But the loss of vitality is not only political, it is physical and spiritual. Today, Israelis are fat, with 26% of them obese (although not as fat as Americans, at 36%). Virtually all construction workers are Arabs. Agricultural workers are Thai, Filipino, or Arab; the sunburned kibbutzniks of the early years, who also comprised most of the IDF’s special units, are long gone. Today about 12% of Israel’s population are Haredim, who are in poor physical condition and don’t serve in the army. The word “Zionism” is most commonly used ironically. In the days of Ben Gurion and Rabin, the Zionist Left was well-represented in the fighting units of the IDF. Today’s post-Zionist Left, which dominates our media, academic, and legal arenas, often advises young people to avoid the draft.

Israeli Arabs hold the Jewish state in contempt. In a recent incident several Israeli policemen were beaten by members of a private Arab security company. During the riots (which many called “pogroms”) in mixed Arab/Jewish towns that took place in May during the most recent conflict in Gaza, Jewish homes and businesses were burned, Jews were beaten and even murdered. The police were unable to control the Arabs, and in many cases were nowhere to be found. The foreign and left-leaning Israeli media focused on a small number of Jews that responded violently, and presented the events as “Jewish-Arab clashes.” They were not. They were anti-Jewish riots.

Is there any wonder why Arabs, both in the territories and among our citizens, believe that our days as rulers of this land are numbered?

Hamas and the Palestinian Authority have been preparing their people for conflict since their establishment. Their educational, cultural, and religious systems all send the same message of grievance and loss of honor, as well as vicious antisemitic hatred. The number of young Palestinian Arabs who are prepared to risk death or imprisonment to murder Jews at random is a testament to their success. “Palestinian refugees” in several countries receive similar messages from UNRWA schools.

Israeli Arabs do not receive similar indoctrination, but virtually all of them share a sense of grievance and dispossession that alienates them from the state. As the May riots showed, many of them are prepared to act violently on behalf of their beliefs, even when the country is only involved in a minor military confrontation. What could happen in a regional war?

In the case of simultaneous massive rocket attacks, invasions, and insurrection, IDF ground forces and police would have to protect the Jewish population as well as fight our enemies. But some doubt that they are prepared even for their traditional task of repelling enemy armies. The former IDF ombudsman, Maj. Gen. Yitzhak Brick, produced a report in 2018 that was highly critical of ground force preparedness and capabilities. IDF officials dispute his charges, but the controversy continues.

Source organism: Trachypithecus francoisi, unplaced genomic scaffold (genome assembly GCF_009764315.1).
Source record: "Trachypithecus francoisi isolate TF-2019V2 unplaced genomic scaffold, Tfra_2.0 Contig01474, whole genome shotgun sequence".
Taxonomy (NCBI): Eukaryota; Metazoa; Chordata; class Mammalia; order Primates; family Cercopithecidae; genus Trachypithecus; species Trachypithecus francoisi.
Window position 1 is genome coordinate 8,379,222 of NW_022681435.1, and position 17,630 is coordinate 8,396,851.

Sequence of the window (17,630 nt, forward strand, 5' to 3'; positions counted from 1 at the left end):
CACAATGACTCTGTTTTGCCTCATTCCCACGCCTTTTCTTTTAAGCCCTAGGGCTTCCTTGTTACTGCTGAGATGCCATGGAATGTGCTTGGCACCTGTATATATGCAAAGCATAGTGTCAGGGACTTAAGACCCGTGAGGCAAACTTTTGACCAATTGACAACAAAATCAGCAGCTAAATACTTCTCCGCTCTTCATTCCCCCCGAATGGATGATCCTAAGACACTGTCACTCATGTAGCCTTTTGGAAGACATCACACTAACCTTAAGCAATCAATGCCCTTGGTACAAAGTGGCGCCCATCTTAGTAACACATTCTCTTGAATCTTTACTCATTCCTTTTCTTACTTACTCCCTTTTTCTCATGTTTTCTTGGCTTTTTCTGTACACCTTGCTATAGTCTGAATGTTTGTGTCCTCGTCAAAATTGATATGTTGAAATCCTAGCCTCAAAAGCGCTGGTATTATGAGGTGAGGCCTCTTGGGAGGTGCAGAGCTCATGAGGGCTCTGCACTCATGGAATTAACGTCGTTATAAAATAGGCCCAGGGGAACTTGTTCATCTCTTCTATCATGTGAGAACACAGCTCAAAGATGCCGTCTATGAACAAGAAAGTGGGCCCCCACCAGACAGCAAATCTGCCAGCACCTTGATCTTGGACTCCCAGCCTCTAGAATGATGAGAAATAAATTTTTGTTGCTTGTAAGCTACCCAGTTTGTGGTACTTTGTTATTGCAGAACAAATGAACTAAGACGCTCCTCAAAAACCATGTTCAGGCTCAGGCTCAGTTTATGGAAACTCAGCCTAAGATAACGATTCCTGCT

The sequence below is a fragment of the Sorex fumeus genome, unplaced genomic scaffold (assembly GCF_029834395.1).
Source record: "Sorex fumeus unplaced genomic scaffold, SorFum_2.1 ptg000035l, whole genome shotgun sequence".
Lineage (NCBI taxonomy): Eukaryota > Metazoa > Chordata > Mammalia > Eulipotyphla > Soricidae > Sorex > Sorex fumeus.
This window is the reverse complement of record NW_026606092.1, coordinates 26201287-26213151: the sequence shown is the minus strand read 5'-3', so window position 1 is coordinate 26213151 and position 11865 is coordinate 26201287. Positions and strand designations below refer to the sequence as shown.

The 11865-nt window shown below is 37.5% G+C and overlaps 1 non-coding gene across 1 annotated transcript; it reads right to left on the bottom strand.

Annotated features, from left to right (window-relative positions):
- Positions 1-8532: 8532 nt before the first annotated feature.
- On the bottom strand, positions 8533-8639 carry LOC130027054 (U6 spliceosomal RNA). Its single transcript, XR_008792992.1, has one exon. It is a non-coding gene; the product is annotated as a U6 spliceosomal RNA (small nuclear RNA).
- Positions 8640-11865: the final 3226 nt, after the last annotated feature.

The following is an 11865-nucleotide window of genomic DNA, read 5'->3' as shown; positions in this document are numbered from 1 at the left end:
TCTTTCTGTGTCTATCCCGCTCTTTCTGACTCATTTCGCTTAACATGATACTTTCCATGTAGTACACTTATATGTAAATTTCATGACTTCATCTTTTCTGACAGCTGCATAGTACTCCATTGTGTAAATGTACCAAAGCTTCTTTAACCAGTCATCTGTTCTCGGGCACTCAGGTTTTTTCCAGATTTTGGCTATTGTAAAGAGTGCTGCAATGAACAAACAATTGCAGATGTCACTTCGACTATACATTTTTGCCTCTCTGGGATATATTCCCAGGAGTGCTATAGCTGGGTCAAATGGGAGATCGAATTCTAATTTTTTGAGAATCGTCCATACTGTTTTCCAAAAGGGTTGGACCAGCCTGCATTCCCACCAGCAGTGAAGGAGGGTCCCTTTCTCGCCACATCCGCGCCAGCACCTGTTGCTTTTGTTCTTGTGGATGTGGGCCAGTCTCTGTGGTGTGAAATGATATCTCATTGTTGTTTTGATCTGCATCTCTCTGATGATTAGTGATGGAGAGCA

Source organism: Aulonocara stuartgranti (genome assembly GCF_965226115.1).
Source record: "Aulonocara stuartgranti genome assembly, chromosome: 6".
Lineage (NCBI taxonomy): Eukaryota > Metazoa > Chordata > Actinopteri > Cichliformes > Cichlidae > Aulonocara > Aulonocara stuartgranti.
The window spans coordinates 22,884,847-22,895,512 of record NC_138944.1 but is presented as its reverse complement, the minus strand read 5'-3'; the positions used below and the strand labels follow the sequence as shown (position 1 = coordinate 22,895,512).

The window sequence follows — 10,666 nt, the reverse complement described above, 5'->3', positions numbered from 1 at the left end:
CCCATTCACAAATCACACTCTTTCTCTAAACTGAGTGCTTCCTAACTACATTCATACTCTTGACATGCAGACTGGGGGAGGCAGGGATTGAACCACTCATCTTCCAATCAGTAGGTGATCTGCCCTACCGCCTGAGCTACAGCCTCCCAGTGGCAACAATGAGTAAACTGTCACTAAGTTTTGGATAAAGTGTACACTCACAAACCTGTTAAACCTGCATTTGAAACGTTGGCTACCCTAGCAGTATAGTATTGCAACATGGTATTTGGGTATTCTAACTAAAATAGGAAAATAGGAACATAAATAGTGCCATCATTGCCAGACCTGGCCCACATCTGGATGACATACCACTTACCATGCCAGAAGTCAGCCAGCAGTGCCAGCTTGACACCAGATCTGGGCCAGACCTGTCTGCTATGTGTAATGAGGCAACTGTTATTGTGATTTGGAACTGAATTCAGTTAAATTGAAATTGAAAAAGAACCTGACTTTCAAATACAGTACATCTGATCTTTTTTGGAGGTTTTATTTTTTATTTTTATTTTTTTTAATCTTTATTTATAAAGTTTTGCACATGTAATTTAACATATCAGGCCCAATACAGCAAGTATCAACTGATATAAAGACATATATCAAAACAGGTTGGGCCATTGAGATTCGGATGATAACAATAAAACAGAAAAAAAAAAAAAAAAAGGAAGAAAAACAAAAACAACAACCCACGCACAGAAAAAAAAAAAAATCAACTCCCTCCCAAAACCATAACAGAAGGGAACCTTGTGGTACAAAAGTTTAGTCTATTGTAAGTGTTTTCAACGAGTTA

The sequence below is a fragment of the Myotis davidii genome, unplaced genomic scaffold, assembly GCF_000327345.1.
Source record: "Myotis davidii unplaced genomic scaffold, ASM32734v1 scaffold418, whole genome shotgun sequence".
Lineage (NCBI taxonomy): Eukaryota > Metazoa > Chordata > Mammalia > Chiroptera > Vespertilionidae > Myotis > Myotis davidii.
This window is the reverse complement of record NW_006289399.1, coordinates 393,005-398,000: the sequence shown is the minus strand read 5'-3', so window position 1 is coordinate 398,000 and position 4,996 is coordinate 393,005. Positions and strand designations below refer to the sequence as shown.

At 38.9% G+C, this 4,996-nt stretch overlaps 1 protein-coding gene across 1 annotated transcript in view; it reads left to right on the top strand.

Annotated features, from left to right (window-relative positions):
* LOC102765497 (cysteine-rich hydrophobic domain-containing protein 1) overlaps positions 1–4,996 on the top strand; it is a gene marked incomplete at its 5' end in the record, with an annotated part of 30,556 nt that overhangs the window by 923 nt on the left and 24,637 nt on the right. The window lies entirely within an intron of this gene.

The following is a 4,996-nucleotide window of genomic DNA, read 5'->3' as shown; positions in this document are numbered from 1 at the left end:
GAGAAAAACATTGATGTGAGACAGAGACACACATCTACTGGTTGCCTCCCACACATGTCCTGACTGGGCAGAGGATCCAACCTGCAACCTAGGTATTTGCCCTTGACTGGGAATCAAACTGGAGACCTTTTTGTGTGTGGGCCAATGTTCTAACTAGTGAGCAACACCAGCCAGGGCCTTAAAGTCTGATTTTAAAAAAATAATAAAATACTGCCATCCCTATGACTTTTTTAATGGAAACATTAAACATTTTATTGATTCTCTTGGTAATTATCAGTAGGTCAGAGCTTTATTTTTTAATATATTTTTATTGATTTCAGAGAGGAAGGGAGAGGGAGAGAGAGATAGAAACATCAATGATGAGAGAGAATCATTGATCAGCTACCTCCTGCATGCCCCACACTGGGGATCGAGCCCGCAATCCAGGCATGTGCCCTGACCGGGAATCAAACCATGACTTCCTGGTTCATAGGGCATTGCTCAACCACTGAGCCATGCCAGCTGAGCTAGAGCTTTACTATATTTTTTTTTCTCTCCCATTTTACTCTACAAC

Israel is a small country. The scenario in which she could be overwhelmed is not impossible, even by technologically inferior enemies. There are plenty of examples in which powerful Western armies have been defeated by determined third-world opponents. And they are determined, while we are conflicted.

Throughout history, there are examples of conflicts between cultures over a particular land. One side always wins; and through dispersal, murder, slavery, absorption, or all of these, the other one disappears. In this case, Hamas has explicitly expressed the will of the regional Arab Muslim culture to displace the Israeli Jewish one. This will is not likely to be dissipated by concessions on the part of the Jewish culture. Such concessions only increase the contempt in which it is held.

The struggle between cultures for Eretz Yisrael has been going on since roughly the beginning of the 20th century. The Arabs have always understood its elemental nature, but many Jews have believed that the conflict can be “solved” so that the cultures can coexist. That would be like “solving” the geological phenomenon of tectonic flow. The struggle will continue until one of the cultures disappears from the land, possibly in a final military confrontation as Yahya Sinwar hopes.

The Arabs have a vision and have never stopped aggressively fighting for it. The Jews, on the other hand, seem to have lost theirs – it was called “Zionism” – because, in part, they do not recognize the struggle for what it is: a zero-sum conflict over every inch of our homeland. They do not understand that it will not be resolved in the UN or Washington or Brussels. It will be decided here, on the land, in Judea, Samaria, the Jordan Valley, Gaza, Tel Aviv, on the Temple Mount, in Sheik Jarrah, Khan al-Ahmar, the Galil, the Negev, Lod, Acco, Yafo, and everywhere else Jews and Arabs face each other over the question “whose land is it?”

Military power is necessary, but not sufficient, for victory in this struggle. First we need to wake up and see it for what it is, in all its savagery; and then we need to start fighting to win, at every point of contact. Our enemies already are.

Posted in Israel and Palestinian Arabs, Israeli Arabs, Israeli Politics, Israeli Society, Post-Zionism, War, Zionism | 6 Comments